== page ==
more about this sight

"you're packing a suitcase for a place that you've never been...a place that has to be believed to be seen"...'Walk On' by U2

WATERSHED: A voice in the wilderness. DARYL UNDERWOOD.


The concept of Centerpoint Christianity briefly stated is:

Christianity from the centerpoint outward.

Christianity from the climax forward.

This blog constitutes concepts for a new view of Christianity that begins with what is foundational and moves forward from that point. It is based on the assumption that we are being pulled towards something unseen and pushed from a place that once was.

What Centerpoint Christianity attempts to do is bypass some of the constraints imposed by metanarratives by using the life of Christ and particularly the climactic actions of Christ as beginning points.

It supports the conviction that God is essentially timeless. From this beginning point we endeavor to move outward from the definitive moment of the parousia (visitation) of Christ and forward to the future which functions as a type of magnet to "what can be--and is coming".

When we begin at the life of Christ and move outward as from the centerpoint of a web, rather than in a linear timeline of history, another wide picture emerges.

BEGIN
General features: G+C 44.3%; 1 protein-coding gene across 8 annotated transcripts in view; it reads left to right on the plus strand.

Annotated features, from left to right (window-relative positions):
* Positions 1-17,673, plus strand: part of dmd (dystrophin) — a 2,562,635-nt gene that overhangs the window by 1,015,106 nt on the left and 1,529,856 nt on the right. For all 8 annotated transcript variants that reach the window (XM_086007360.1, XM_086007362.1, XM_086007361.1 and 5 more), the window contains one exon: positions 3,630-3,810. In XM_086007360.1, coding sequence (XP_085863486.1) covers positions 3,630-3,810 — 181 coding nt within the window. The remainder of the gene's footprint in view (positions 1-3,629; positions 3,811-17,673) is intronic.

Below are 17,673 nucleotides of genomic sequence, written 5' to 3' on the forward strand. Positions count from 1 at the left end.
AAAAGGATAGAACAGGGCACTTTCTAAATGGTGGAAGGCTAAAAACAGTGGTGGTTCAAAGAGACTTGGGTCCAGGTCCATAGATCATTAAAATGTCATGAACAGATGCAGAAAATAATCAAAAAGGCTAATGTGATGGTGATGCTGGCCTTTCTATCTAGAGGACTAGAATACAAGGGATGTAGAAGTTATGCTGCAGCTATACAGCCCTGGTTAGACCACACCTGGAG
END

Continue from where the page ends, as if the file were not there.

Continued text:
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Trust, patience, and holding tension in community

Writer Parker Palmer makes an astute observation about the patience and trust of the Quaker community in response to John Woolman's charge that the "current participation of the community in slavery" was outside of God's heart is amazing. I think after 19 years in one community as pastor I had hoped for something similar. It disappoints me that it couldn't be. I question myself often about how it went down. Should I have challenged more? In an attempt to finsish well did I acquiesce my leadership? Am I simply narcissistic? Delusional? I feel pretty alone and isolated. How could this have been different. Not regrets so much as a need to understand so that I react "better" in the future.

"The thing that strikes me
that I'd really like to underscore about the story of
John Woolman is how remarkable it was that his
community held the tension with him. Here's a
fellow challenging the community at its very core.
W e know what happens in most religious communities
today when something like that comes up.
That person either gets shouted down or thrown out.
Here's a community that said, "We can't see our way
to agree with you, but we do not doubt your integrity.
We will support you and your family as long as
it takes for you to live out your leading, for you to
take those twenty years to try and persuade us of the
evil of our ways." That's an extraordinary thing for
a community to do."

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